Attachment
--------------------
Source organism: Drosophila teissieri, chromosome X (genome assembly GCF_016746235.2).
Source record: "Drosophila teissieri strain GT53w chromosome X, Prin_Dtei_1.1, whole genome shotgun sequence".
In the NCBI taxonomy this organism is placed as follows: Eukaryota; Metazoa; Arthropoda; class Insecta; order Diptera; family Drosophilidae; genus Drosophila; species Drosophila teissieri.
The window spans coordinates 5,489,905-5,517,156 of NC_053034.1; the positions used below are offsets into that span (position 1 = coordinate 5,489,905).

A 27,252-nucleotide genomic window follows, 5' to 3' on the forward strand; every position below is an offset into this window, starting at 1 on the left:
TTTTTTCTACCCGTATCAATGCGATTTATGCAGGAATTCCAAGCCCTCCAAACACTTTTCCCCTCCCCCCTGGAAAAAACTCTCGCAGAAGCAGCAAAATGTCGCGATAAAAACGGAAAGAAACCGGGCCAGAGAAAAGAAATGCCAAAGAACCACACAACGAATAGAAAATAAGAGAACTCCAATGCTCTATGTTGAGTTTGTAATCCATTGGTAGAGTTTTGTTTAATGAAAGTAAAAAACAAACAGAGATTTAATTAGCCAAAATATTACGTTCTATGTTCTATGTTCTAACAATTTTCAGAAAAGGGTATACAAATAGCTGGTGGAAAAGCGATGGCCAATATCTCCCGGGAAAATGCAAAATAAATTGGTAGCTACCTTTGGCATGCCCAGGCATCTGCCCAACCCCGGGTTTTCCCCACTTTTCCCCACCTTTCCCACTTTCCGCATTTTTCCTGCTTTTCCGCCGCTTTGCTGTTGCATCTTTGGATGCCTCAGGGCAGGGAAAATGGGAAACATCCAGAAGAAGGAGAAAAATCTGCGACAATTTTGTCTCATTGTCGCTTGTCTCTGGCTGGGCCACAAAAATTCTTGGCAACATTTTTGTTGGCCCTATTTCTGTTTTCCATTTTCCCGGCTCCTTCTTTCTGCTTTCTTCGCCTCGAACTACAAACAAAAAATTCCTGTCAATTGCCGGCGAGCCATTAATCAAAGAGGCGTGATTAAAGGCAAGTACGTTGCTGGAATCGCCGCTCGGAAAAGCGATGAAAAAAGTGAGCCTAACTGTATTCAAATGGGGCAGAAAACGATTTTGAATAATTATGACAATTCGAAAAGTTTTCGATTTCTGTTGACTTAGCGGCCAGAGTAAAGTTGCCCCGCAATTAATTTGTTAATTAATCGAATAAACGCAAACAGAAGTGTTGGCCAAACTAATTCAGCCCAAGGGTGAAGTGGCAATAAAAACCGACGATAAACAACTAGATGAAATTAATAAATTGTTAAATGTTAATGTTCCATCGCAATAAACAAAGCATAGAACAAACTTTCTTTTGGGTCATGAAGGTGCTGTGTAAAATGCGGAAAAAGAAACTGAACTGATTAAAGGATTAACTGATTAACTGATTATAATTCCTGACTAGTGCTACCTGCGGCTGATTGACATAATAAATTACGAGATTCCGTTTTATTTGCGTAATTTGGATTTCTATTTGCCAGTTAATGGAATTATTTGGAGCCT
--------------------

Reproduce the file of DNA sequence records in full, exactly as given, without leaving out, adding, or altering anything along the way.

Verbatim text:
Source organism: Drosophila teissieri, chromosome X (genome assembly GCF_016746235.2).
Source record: "Drosophila teissieri strain GT53w chromosome X, Prin_Dtei_1.1, whole genome shotgun sequence".
In the NCBI taxonomy this organism is placed as follows: Eukaryota; Metazoa; Arthropoda; class Insecta; order Diptera; family Drosophilidae; genus Drosophila; species Drosophila teissieri.
The window spans coordinates 5,489,905-5,517,156 of NC_053034.1; the positions used below are offsets into that span (position 1 = coordinate 5,489,905).

A 27,252-nucleotide genomic window follows, 5' to 3' on the forward strand; every position below is an offset into this window, starting at 1 on the left:
TTTTTTCTACCCGTATCAATGCGATTTATGCAGGAATTCCAAGCCCTCCAAACACTTTTCCCCTCCCCCCTGGAAAAAACTCTCGCAGAAGCAGCAAAATGTCGCGATAAAAACGGAAAGAAACCGGGCCAGAGAAAAGAAATGCCAAAGAACCACACAACGAATAGAAAATAAGAGAACTCCAATGCTCTATGTTGAGTTTGTAATCCATTGGTAGAGTTTTGTTTAATGAAAGTAAAAAACAAACAGAGATTTAATTAGCCAAAATATTACGTTCTATGTTCTATGTTCTAACAATTTTCAGAAAAGGGTATACAAATAGCTGGTGGAAAAGCGATGGCCAATATCTCCCGGGAAAATGCAAAATAAATTGGTAGCTACCTTTGGCATGCCCAGGCATCTGCCCAACCCCGGGTTTTCCCCACTTTTCCCCACCTTTCCCACTTTCCGCATTTTTCCTGCTTTTCCGCCGCTTTGCTGTTGCATCTTTGGATGCCTCAGGGCAGGGAAAATGGGAAACATCCAGAAGAAGGAGAAAAATCTGCGACAATTTTGTCTCATTGTCGCTTGTCTCTGGCTGGGCCACAAAAATTCTTGGCAACATTTTTGTTGGCCCTATTTCTGTTTTCCATTTTCCCGGCTCCTTCTTTCTGCTTTCTTCGCCTCGAACTACAAACAAAAAATTCCTGTCAATTGCCGGCGAGCCATTAATCAAAGAGGCGTGATTAAAGGCAAGTACGTTGCTGGAATCGCCGCTCGGAAAAGCGATGAAAAAAGTGAGCCTAACTGTATTCAAATGGGGCAGAAAACGATTTTGAATAATTATGACAATTCGAAAAGTTTTCGATTTCTGTTGACTTAGCGGCCAGAGTAAAGTTGCCCCGCAATTAATTTGTTAATTAATCGAATAAACGCAAACAGAAGTGTTGGCCAAACTAATTCAGCCCAAGGGTGAAGTGGCAATAAAAACCGACGATAAACAACTAGATGAAATTAATAAATTGTTAAATGTTAATGTTCCATCGCAATAAACAAAGCATAGAACAAACTTTCTTTTGGGTCATGAAGGTGCTGTGTAAAATGCGGAAAAAGAAACTGAACTGATTAAAGGATTAACTGATTAACTGATTATAATTCCTGACTAGTGCTACCTGCGGCTGATTGACATAATAAATTACGAGATTCCGTTTTATTTGCGTAATTTGGATTTCTATTTGCCAGTTAATGGAATTATTTGGAGCCT